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Research Article
 

Lablab Bean Based Intercropping System in Northwest Region of Bangladesh



M.E. Haque, M. Rahman , M.A. Rahman , A.K. Roy and B. Sikdar
 
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ABSTRACT

Institute of Biological Science, University of Rajshahl, Rajshahi 6205, Bangladesh Department of Genetics and Breeding, University of Rajshahi, Rajshahi 6205, Bangladesh Fruit Research Station, BARI, Binodpur, Rajshahi, Bangladesh. A field experiment on lablab bean based intercropping system was conducted at the Botanical Garden of Rajshahi University during the winter of 1999-2000 and 2000-2001. The experiment was conducted in with sole lablab bean and other crops as like as lettuce and spinach and their intercropping combinations. The yield and yield components of lablab bean were influenced by intercrops and the lablab bean JessoreI/lettuce intercropping in 1:1 ratio gave the highest monetary return and land equivalent ratio (LER) of 2.00. The yield advantage was more in intercropping than all sole cropping systems, except when it was intercropped with spinach.

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  How to cite this article:

M.E. Haque, M. Rahman , M.A. Rahman , A.K. Roy and B. Sikdar , 2003. Lablab Bean Based Intercropping System in Northwest Region of Bangladesh. Pakistan Journal of Biological Sciences, 6: 948-951.

DOI: 10.3923/pjbs.2003.948.951

URL: https://scialert.net/abstract/?doi=pjbs.2003.948.951

Introduction

Bean is used in crop rotation for the improvement of soil fertility Bean sprouts are also a nutritious vegetable consumed in many Asian countries but unknown in Bangladesh. They are high in protein and mineral contents and meal with other vegetables or as a replacement for them. Lettuce [Lactuca sativa L. (2n=18)] is a winter leaf-,vegetable, which is used as most popular salad plant in almost al parts of the world. Spinach (Beta vulgaris 2n=18) is also an annual winter leafy vegetable, which is very popular in Bangladesh for its flavor and high nutritive value.

Intercropping or mixed cropping forms a cropping practices where total production from a unit area of land in a farming year is achieved through growing two or more crops simultaneously in the same land area, particularly in tropics (Andrews and Kassam, 1976) and in densely populated countries, sole crop in sequence or a combination of mixed and sole crop in sequence (BARI, Annual Report, 1996-97). Intercropping gives a greater stability of yield over monoculture (Willey and Reddy, 1981). Besides it often provides higher economic and monetary return and total production per hectare compared to mono culture (Grimes et al., 1983; Kurata, 1986) and ensure greater resource use efficiency (Herrara and Harwood, 1974; Pathick and Malla, 1979). It has been reported from many countries viz., Bangladesh, India. China, Tiwan, Sri Lanka, Vietnam, Africa and Latin America (Beets, 1977). A previous study at Rajshahi University revealed that short duration of leafy vegetables like lettuce and spinach can be profitably intercropped with long duration of lablab bean.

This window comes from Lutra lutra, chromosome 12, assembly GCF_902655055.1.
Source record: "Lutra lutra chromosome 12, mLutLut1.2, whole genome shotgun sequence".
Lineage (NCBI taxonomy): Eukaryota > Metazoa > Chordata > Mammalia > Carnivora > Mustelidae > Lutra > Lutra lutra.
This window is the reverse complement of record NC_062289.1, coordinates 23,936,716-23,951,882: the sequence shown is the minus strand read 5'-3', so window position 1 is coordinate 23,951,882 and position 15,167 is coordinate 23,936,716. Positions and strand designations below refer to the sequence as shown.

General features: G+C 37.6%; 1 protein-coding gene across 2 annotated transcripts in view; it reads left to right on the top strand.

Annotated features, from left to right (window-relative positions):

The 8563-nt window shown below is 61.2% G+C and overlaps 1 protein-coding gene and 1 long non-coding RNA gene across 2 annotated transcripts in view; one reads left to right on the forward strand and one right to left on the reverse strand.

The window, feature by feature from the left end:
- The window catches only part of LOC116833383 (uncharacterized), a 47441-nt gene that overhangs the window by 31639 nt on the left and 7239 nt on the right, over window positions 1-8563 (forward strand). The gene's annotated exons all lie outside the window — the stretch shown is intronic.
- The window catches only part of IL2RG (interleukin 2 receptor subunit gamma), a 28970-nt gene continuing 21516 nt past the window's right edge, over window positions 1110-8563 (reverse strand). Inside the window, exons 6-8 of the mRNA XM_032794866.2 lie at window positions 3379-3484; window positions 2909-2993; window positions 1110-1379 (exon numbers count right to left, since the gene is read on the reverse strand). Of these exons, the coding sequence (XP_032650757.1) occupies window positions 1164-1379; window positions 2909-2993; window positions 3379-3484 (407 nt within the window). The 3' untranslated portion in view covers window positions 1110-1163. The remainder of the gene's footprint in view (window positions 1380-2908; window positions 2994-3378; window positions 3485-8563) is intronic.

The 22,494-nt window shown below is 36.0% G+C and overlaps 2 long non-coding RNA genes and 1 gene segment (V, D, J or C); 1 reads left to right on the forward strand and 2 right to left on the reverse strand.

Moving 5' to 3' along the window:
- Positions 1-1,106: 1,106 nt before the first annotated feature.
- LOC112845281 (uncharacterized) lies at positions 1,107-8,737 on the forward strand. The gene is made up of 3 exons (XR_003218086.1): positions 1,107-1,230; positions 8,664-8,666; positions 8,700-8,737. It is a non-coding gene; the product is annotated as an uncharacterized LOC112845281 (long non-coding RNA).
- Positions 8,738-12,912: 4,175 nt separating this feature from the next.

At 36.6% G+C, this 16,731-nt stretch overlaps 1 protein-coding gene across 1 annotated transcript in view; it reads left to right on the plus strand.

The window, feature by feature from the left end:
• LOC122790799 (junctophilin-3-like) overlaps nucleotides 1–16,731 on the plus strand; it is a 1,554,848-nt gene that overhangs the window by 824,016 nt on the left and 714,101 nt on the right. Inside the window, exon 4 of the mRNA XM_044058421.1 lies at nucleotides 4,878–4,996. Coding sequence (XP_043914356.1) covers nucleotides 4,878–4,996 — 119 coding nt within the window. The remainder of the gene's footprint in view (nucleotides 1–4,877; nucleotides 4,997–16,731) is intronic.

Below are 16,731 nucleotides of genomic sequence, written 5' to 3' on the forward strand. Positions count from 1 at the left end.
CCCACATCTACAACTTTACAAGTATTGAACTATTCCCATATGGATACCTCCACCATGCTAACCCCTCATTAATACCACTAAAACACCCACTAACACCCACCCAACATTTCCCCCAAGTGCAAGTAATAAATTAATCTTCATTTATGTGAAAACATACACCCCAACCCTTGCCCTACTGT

Rajshahi is the very potential area for production of winter vegetables. But the people of this region suffer much from malnutrition than any other parts of Bangladesh. The main reason of this situation is that the productions of vegetables cans not meet even half of the requirements here. This is due to the fallacy of seeking to attain food self-sufficiency through increased production of rice and other cereals. Traditionally, the farmers of Rajshahi area cultivate long duration lablab bean as well as short duration lettuce and spinach as a mono crop. The farmers don’t know how to cultivate more production from per unit area, how to cultivate lablab beans, lettuce and Bengal spinach simultaneously. Indeed such type of investigation in bean, lettuce and spinach is scants.

Materials and Methods

The experiment was conducted at the Botanical Garden of Rajshahi University. Rajshahi in the north west region of Bangladesh during the period of winter rabi season of 2000 and 2001 in randomized complete block design (RCBD) with three dispersed replications for selecting responds. The unit plot dimension was 1.5x2 m. Bean spacing (plant to plant 2.75 m apart) were maintained to accommodate lettuce (some population) and spinach per unit plot.

Two genotypes of lablab bean, namely Jessore-1 and Rajshahi-1, lettuce and Bengal spinach were collected from the Breeding and Biotechnology Laboratory, Genetics and Breeding Department, Rajshahi University and totally eight different treatment combinations were taken in the study. Such as, sole bean Jessore-1, sole bean Raishahi-1, sole lettuce, sole Bengal spinach, bean Jessore-1+lettuce, bean Jessore-1 +spinach, bean Rajshahi-1+ lettuce, bean Rajshahi-l+ spinach. The intercrop combination was in replacement series and 50% land was devoted to the intercrop. The land of the experimental site was rainfed medium high and the soil was moderately acidic reaction (pH 5.9 to 8.5). Fifteen days old bean seedlings were transplanted into the respective pits on 2nd October in both the first year and second year. Twenty-thirty days-old lettuce seedlings were also transplanted as sole crops and intercrops to the respective unit plots at a spacing of 45 x 45cm. The seeds of spinach were directly broadcast in well leveled preselected unit beds as soles and intercrops and mixed with soil thoroughly on the 5th October in both the years. Marketable lettuce, spinach and edible lablab beans were harvested from mid-November to February.